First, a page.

Summer Feast – Italian, Middle Eastern Style

Yeah, I said it. Italian AND Middle Eastern. Take a gander:


Homemade Italian flatbread with ricotta dip, salt-cured tomatoes, and cucumbers with black plums for dessert. It was shockingly delicious, and it derived from two recipes I wanted to try: the flatbreads (crescente)from Loukie Werle’s Italian Country Cooking: The Secrets of Cucina Povera; and salt-cured veggies from Andrea Reusing’s Cooking in the Moment: A Year of Seasonal Recipes. I also knew that since I wasn’t making any meat, and I wanted a dip for the flatbread, I threw together a dip made of ricotta thinned with a little heavy cream and seasoned with Italian spices. I made the flatbread dough and the dip and cut up the tomato I had on hand and salted the pieces (which I spread out on a plate) and then Chad came home from work and we went to go run errands. Which was just fine, as the flatbread dough needed to chill in the fridge for an hour, the tomato needed time to “cure,” and the ricotta dip needed time for the flavors to mingle.

When we got home, I started frying flatbread. It was time consuming, but not overly difficult. Although using extra virgin olive oil did make for some hazy smoke (but smelled heavenly when fresh olive oil hit the hot pan – it really does smell like fruit!). And the first few didn’t turn out so hot (they were too thick). But once I had them all fried up I set the table, cut up a couple of plums and a kirby cucumber (which I should have salted lightly). And then we sat down for a lovely, cold, meat-free meal. Perfect on a not too hot, not too cold evening.

Here are the recipes. The flatbread is easier than you might think.

Delicious mess in the kitchen. Rolling flatbreads and curing tomatoes.

Loukie Werle’s Crescente

1 pound (3 1/3 cups) all-purpose flour
1 teaspoon salt
1/8 teaspoon baking soda
1 1/4 cups milk
extra virgin olive oil, for cooking

Combine all ingredients (I whisked the dry ingredients to blend before adding the milk) in a large bowl and knead until smooth. Knead briefly on a lightly floured surface into a smooth ball, then wrap in a clean dish towel and refrigerate for 1 hour. (Note: “knead until smooth” took a while and some muscle. You want to the dough to be elastic and smooth, not floury, but not sticky.)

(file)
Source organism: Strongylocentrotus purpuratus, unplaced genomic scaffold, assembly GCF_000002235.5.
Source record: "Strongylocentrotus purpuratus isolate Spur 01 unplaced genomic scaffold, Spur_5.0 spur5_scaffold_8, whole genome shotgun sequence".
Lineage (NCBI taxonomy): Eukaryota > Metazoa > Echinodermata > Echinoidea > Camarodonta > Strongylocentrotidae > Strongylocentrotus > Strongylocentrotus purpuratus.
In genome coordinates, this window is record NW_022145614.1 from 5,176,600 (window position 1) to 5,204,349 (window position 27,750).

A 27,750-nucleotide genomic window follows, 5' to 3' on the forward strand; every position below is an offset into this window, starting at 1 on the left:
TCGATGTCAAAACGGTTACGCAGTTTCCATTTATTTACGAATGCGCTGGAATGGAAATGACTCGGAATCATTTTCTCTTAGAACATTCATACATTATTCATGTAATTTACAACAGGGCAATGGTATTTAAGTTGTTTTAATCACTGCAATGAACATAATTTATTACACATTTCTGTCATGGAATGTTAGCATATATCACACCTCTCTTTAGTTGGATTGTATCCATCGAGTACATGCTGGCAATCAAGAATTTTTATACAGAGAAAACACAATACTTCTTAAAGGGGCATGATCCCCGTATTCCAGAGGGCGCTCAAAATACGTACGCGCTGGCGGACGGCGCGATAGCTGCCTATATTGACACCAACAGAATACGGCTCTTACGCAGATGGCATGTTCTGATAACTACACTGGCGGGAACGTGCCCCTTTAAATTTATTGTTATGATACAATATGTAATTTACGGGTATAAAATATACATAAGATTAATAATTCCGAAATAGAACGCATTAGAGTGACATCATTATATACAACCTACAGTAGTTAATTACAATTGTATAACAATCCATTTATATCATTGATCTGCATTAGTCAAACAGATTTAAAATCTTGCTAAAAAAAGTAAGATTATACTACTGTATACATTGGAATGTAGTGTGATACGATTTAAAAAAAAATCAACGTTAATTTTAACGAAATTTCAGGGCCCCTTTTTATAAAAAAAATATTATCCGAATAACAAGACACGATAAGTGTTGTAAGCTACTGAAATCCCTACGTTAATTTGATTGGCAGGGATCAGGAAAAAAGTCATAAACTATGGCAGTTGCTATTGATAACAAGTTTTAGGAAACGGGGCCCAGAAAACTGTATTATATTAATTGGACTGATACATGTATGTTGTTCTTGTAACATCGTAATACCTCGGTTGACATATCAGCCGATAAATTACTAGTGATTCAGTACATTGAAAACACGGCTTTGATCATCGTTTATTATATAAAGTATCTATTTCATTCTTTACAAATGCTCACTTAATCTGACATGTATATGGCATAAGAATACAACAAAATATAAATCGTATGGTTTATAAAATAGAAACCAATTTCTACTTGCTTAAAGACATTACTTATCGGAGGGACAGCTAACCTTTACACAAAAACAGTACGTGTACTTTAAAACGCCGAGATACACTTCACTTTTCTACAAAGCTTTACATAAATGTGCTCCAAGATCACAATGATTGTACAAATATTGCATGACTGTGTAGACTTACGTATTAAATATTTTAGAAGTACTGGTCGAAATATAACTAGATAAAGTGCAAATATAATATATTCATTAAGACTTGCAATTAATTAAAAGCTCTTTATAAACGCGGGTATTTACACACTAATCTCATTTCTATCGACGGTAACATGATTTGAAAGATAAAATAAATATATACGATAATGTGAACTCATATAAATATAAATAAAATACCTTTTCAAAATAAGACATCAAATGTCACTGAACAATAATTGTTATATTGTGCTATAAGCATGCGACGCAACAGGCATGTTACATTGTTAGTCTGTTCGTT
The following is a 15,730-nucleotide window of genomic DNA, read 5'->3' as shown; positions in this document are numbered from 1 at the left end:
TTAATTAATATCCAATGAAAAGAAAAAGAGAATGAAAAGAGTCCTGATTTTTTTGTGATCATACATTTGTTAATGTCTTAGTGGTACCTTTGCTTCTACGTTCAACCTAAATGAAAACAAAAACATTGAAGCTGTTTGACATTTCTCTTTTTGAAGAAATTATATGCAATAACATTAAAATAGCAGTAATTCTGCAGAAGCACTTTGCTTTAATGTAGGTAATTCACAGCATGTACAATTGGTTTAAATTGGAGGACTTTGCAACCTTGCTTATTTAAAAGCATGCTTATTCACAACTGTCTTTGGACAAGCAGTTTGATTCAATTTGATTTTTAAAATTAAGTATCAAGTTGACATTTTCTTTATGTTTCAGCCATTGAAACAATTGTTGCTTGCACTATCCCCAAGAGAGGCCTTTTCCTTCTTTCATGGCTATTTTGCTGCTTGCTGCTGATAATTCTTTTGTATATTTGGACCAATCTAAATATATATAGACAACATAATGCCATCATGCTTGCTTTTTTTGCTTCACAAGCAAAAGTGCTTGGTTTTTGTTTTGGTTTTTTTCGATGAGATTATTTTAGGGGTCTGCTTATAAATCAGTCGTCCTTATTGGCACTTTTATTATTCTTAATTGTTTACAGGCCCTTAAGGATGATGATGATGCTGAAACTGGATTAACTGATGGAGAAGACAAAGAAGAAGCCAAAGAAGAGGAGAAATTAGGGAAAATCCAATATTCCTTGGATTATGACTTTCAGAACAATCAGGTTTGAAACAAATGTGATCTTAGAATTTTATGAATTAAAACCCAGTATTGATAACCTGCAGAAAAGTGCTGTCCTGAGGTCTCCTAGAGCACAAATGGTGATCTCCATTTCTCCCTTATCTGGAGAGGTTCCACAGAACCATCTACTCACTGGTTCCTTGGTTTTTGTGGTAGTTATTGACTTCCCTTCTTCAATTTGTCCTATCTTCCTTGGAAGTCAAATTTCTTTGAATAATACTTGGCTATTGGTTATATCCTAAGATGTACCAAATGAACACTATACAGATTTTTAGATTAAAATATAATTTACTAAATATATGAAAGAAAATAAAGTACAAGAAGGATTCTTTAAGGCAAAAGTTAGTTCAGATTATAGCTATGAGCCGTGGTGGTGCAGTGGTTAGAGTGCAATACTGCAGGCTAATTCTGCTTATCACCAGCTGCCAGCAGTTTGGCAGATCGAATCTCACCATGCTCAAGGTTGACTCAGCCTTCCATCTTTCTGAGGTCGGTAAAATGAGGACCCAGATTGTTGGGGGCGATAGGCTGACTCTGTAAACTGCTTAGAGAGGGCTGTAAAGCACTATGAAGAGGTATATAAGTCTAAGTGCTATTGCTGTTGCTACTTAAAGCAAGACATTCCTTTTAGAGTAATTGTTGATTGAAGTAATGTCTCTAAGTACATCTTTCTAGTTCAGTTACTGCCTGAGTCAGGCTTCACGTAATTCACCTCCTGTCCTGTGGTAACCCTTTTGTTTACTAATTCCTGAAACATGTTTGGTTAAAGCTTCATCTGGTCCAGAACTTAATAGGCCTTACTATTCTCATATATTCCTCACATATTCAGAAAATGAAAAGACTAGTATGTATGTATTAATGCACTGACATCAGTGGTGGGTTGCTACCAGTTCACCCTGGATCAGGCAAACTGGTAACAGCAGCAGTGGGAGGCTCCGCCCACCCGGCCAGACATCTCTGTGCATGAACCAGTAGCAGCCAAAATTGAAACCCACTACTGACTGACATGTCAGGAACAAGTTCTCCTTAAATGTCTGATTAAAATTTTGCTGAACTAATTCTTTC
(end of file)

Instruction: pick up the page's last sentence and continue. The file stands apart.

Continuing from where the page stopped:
Tear off pieces and roll with your hands into walnut-sized balls, then roll the balls out on a lightly floured surface into 4- to 5-inch disks. (I skipped the flour on the surface and also used quite a bit of muscle to roll these out. Because they are elastic, the rounds will shrink after rolling them out, but if you let them rest for a bit, you can easily stretch them thinner – which is good for cooking them.)

The flatbreads cook mostly on one side - and puff up in the meantime. They will deflate later.

Add a tablespoon of oil to a non-stick frying pan and fry over moderate heat, one at a time, until golden and bubbly on both sides, about 2 minutes per side. Add more oil as necessary. Drain on paper towels and serve immediately, or allow to cool completely and store in an airtight container. (I used a little less oil, since it was a nonstick pan, and I had the heat up to medium, which was kind of high. The flatbreads got nice browned/burnt spots on them, much like pita).

See? Flip it over and it looks like this! The other side will be less speckly, since only the puffy parts touch the pan.
My flatbreads vs. the one in the cookbook.

Italian Ricotta Dip

8 oz. whole milk ricotta
a few tablespoons of heavy cream
a tablespoon of dried basil (or finely chopped fresh – but use less)
a half teaspoon or so of granulated garlic
black pepper
a tablespoon or so of lemon juice

Mix all ingredients thoroughly to combine. Taste for salt, then chill in the fridge for an hour or so to let the flavors mingle.

Mmmmmm…. dip….

Salt-Cured Tomatoes

1 large beefsteak tomato, quartered and sliced
coarse kosher salt

Lay pieces of tomatoes on a plate, sprinkle generously with salt, then let stand for 20 minutes or more. Serve room temperature.

Salt-cured tomatoes are more like a pickle than regular raw tomatoes. Mine were quite salty, which was not so great on its own, but matched perfectly with the bland flatbread and the garlicky herbed ricotta.

The best way to eat these three is to take a piece of flatbread, spread some of the ricotta dip on it, add a slice of tomato, and enjoy. You can add a stick of cucumber (or slices) if you want, too. Delicious! And best of all? None of it was hot. Yes, cooking the flatbread was a little hot (and a little smoky), but not nearly as hot as turning on the oven to make regular bread.

If you want to serve these flatbreads for a party, I would double the recipe (which makes about two dozen 5-6 inch rounds) and make ahead, then warm in the oven when serving time came. Olives, salt-cured cucumbers, salt-cured tomatoes, and salt-cured or pickled onions would all be wonderful additions to this meal. Ditto a fresh green salad. As would fresh figs, fresh or dried apricots, and/or a little chocolate to finish.

Stuff like flatbread was always totally intimidating to make at home, but once you try it, it’s not so bad! I would totally make them again.

Have you ever made flatbread? Salt-cured anything?

4 Responses to “Summer Feast – Italian, Middle Eastern Style”
  1. Beautifully explained and photographed as always, Sarah. You are a natural born interpreter …

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